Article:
What powers a car is now more important than the way it drives, or so research claims.
A car’s engine and fuel type are now more important considerations for buyers than any other, according to new research.
Of the 1,000 respondents to a survey by automotive video firm CitNOW, 43 percent said the choice between petrol, diesel, hybrid or electric power was the key factor in the buying decision. The result means the previous top consideration - driving experience - has now been demoted to second place.
However, although the national priority has switched to fuel type, CitNOW’s research also shows a distinct north-south divide. Drivers in the north-east and north-west of England, as well as those in Northern Ireland, were most concerned about fuel type, whereas those in London - a city with an ultra-low emission zone and serious air quality concerns - still care more about the way in which the car drives.
In fact, motorists in London were among the least concerned about the powertrain of their next car purchase. Despite the emissions-based Congestion Charge, just 32 percent of drivers in the capital said a car’s fuel type was the most important consideration, while 26 percent said they were most interested in the car’s environmental impact and road tax.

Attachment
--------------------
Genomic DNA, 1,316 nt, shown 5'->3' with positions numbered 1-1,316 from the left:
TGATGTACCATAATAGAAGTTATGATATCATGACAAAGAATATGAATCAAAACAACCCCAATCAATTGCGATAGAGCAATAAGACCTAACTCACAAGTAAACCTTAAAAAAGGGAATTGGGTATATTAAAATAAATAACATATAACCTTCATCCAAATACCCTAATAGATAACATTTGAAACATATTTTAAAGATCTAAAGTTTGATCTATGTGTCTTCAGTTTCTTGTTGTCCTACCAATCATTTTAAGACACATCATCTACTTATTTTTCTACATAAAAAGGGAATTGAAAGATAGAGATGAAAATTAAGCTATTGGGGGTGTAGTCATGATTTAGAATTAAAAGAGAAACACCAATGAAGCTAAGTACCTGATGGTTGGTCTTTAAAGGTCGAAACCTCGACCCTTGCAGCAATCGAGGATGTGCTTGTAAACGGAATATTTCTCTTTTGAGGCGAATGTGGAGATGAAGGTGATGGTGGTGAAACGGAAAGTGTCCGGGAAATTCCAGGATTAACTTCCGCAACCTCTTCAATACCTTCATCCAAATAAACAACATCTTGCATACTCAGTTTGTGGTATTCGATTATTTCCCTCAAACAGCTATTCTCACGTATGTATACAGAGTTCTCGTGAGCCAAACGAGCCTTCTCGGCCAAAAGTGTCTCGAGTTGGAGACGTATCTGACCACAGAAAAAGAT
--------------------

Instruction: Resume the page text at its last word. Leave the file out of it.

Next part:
There was a generational divide, too, with drivers aged over 55 prioritising the choice of fuel more than any other age group. At the other end of the spectrum, younger drivers prioritised the driving experience and insurance costs while making their decision.
The news follows recent figures from the Society of Motor Manufacturers and Traders (SMMT) that showed a 61-percent increase in demand for electric vehicles during June. At the same time, demand for diesel is falling, as is interest in plug-in hybrid cars.
Carol Fairchild, CitNOW’s commercial director, said the research showed the importance of explaining the bewildering choice of powertrains to consumers who may not understand the ins and outs of new technologies.
“A car is one of the biggest purchases anyone will make; with so much choice and new technologies available it’s a harder decision than ever,” she said. “Consumer knowledge of EVs and hybrids is nowhere near as extensive as conventional cars, and retailers have an opportunity to inform buyers during the customer journey. This is where video can become a crucial tool for retailers, not only giving the sales team a useful touch point with customers but offering a platform to properly inform them and debunk any misconceptions they might have about the technology, range or infrastructure.”